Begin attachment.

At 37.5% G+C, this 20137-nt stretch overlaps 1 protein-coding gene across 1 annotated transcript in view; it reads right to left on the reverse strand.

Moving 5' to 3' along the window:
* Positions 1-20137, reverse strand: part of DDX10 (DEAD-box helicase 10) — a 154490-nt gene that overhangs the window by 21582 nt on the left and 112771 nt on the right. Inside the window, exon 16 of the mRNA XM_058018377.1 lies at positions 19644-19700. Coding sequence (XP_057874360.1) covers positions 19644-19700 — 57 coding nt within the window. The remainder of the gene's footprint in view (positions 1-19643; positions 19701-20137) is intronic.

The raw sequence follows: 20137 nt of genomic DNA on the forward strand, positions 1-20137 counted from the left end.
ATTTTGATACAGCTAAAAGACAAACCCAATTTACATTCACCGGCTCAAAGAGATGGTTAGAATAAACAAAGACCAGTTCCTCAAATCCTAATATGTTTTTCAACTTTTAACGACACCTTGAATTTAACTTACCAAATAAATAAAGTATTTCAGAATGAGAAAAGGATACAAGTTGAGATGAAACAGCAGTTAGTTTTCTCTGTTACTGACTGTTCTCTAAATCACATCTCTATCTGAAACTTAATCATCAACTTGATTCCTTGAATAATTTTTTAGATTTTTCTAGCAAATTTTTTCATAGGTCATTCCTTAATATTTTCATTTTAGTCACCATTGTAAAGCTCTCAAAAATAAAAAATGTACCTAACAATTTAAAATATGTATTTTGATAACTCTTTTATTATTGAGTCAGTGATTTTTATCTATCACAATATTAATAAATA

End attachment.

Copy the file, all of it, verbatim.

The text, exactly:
At 37.5% G+C, this 20137-nt stretch overlaps 1 protein-coding gene across 1 annotated transcript in view; it reads right to left on the reverse strand.

Moving 5' to 3' along the window:
* Positions 1-20137, reverse strand: part of DDX10 (DEAD-box helicase 10) — a 154490-nt gene that overhangs the window by 21582 nt on the left and 112771 nt on the right. Inside the window, exon 16 of the mRNA XM_058018377.1 lies at positions 19644-19700. Coding sequence (XP_057874360.1) covers positions 19644-19700 — 57 coding nt within the window. The remainder of the gene's footprint in view (positions 1-19643; positions 19701-20137) is intronic.

The raw sequence follows: 20137 nt of genomic DNA on the forward strand, positions 1-20137 counted from the left end.
ATTTTGATACAGCTAAAAGACAAACCCAATTTACATTCACCGGCTCAAAGAGATGGTTAGAATAAACAAAGACCAGTTCCTCAAATCCTAATATGTTTTTCAACTTTTAACGACACCTTGAATTTAACTTACCAAATAAATAAAGTATTTCAGAATGAGAAAAGGATACAAGTTGAGATGAAACAGCAGTTAGTTTTCTCTGTTACTGACTGTTCTCTAAATCACATCTCTATCTGAAACTTAATCATCAACTTGATTCCTTGAATAATTTTTTAGATTTTTCTAGCAAATTTTTTCATAGGTCATTCCTTAATATTTTCATTTTAGTCACCATTGTAAAGCTCTCAAAAATAAAAAATGTACCTAACAATTTAAAATATGTATTTTGATAACTCTTTTATTATTGAGTCAGTGATTTTTATCTATCACAATATTAATAAATA